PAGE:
British Columbia (Attorney General) v. Lafarge Canada Inc.

In Constitutional Issues in Maritime Law on (Updated )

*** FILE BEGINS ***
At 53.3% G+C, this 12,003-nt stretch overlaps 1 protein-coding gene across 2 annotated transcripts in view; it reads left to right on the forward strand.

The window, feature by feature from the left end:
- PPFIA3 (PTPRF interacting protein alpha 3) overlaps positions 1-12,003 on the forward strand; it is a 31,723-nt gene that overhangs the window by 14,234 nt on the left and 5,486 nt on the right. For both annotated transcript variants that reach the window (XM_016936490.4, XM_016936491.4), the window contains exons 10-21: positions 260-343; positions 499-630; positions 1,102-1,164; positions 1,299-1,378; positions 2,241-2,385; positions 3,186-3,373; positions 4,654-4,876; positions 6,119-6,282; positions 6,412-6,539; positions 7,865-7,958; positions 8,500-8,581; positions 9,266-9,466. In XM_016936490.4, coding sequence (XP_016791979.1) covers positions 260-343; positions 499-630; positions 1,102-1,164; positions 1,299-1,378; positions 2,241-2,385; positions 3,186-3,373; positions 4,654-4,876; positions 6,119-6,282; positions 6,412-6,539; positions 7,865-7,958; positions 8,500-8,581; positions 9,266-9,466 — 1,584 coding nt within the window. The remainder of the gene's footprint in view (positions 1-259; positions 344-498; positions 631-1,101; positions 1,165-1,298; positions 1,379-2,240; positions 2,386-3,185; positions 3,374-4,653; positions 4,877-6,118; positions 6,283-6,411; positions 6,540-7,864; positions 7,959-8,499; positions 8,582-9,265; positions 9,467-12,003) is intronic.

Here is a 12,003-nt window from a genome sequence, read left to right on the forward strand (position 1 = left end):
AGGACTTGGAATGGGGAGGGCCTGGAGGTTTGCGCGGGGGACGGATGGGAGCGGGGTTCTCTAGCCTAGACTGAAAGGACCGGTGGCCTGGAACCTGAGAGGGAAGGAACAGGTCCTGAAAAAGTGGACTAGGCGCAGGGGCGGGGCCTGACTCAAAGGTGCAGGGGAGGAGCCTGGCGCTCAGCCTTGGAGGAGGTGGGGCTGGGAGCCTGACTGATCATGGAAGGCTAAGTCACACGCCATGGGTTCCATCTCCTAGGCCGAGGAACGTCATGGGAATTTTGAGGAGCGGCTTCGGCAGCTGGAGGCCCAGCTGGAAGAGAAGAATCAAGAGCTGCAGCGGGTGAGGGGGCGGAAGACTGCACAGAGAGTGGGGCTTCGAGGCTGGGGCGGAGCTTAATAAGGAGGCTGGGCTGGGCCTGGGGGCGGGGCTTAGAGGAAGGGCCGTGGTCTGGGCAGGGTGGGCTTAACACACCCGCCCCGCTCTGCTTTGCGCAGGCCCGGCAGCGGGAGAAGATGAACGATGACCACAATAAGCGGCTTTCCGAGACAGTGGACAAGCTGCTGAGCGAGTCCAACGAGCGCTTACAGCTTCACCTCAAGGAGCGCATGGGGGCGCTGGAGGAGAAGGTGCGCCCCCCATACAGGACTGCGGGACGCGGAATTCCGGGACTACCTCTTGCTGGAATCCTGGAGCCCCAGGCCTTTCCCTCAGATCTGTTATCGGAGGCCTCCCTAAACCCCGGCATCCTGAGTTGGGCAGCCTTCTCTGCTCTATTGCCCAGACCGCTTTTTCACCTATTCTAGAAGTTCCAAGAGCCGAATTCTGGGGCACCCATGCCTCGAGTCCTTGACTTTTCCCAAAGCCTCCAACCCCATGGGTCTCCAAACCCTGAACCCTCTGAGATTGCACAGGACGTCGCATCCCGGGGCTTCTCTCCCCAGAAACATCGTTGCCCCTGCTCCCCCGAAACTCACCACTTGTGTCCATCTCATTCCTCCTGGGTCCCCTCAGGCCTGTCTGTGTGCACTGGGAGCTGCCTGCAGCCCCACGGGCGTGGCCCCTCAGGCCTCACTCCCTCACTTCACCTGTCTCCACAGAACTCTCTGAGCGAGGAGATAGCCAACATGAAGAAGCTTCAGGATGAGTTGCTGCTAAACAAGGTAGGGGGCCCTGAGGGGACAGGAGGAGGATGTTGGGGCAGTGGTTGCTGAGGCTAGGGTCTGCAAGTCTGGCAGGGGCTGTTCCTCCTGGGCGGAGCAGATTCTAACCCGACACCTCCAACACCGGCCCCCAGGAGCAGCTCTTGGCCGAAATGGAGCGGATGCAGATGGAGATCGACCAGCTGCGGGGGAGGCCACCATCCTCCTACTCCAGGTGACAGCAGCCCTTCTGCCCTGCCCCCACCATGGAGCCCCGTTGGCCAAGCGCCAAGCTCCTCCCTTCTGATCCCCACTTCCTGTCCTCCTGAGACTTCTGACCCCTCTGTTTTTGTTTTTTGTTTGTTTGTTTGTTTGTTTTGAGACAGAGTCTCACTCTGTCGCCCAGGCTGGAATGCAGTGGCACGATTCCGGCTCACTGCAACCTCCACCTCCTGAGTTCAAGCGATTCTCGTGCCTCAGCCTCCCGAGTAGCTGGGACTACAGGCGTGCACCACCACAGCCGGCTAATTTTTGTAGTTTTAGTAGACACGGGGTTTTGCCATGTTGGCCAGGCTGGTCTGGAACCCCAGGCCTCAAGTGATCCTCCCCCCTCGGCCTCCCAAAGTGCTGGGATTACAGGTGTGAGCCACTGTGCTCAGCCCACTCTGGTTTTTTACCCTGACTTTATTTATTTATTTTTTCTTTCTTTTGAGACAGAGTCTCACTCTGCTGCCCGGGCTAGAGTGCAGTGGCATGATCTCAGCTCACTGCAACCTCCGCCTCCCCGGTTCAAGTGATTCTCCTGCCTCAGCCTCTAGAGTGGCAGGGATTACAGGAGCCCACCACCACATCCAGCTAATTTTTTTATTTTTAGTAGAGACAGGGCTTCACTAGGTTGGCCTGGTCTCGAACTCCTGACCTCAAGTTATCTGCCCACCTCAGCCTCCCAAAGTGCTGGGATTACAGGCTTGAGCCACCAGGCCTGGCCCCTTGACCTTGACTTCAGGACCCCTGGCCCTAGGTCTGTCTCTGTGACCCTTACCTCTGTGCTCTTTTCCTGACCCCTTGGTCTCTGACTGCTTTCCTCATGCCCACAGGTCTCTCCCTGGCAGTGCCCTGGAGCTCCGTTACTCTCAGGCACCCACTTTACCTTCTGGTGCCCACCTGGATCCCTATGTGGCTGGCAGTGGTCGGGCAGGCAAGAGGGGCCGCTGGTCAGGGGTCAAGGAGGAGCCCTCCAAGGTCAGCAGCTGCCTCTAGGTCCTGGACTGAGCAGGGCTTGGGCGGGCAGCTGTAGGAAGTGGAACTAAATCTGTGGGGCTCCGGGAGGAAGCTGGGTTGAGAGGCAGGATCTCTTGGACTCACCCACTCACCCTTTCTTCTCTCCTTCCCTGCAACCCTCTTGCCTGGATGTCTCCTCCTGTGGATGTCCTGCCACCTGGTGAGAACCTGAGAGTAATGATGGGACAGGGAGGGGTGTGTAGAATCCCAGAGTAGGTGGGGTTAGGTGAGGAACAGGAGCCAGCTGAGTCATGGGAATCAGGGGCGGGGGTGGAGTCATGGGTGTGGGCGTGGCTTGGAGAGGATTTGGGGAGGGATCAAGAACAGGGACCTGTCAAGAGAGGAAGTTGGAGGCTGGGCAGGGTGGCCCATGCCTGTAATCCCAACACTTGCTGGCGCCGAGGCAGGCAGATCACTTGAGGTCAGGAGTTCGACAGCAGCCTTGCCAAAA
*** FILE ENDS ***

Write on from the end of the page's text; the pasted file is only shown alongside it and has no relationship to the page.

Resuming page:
The issue in this case was whether the Vancouver Port Authority was required to obtain a City development permit to build a cement plant on port lands. The Supreme Court of Canada noted that the development of waterfront lands could come under either federal or provincial jurisdiction but applied the doctrine of paramountcy and held that the City bylaw was not applicable. In reaching this conclusion the Court considered and rejected the doctrine of interjurisdictional immunity. The Court said the doctrine of interjurisdictional immunity should generally not be applied where the subject matter has a double aspect and both the federal and provincial governments have a compelling interest. Further, the Court said the interjurisdictional immunity doctrine does not apply to every element of a federal undertaking but is restricted to the “essential and vital elements” of the undertaking. Here, the land use controls in the Canada Marine Act were not a core or vital element of the federal power over navigation and shipping and therefore, the interjurisdictional immunity doctrine did not prevent the province and City from legislating. However, the Supreme Court went on to find that the preconditions for the application of the paramountcy doctrine were met. Those preconditions are: 1. valid and applicable federal law; 2. valid and applicable provincial law; and, 3. these valid laws are incapable of simultaneous enforcement. (Note: In separate reasons Justice Bastarache reached the same conclusion as the majority but did so solely on the basis of the interjurisdictional immunity doctrine.)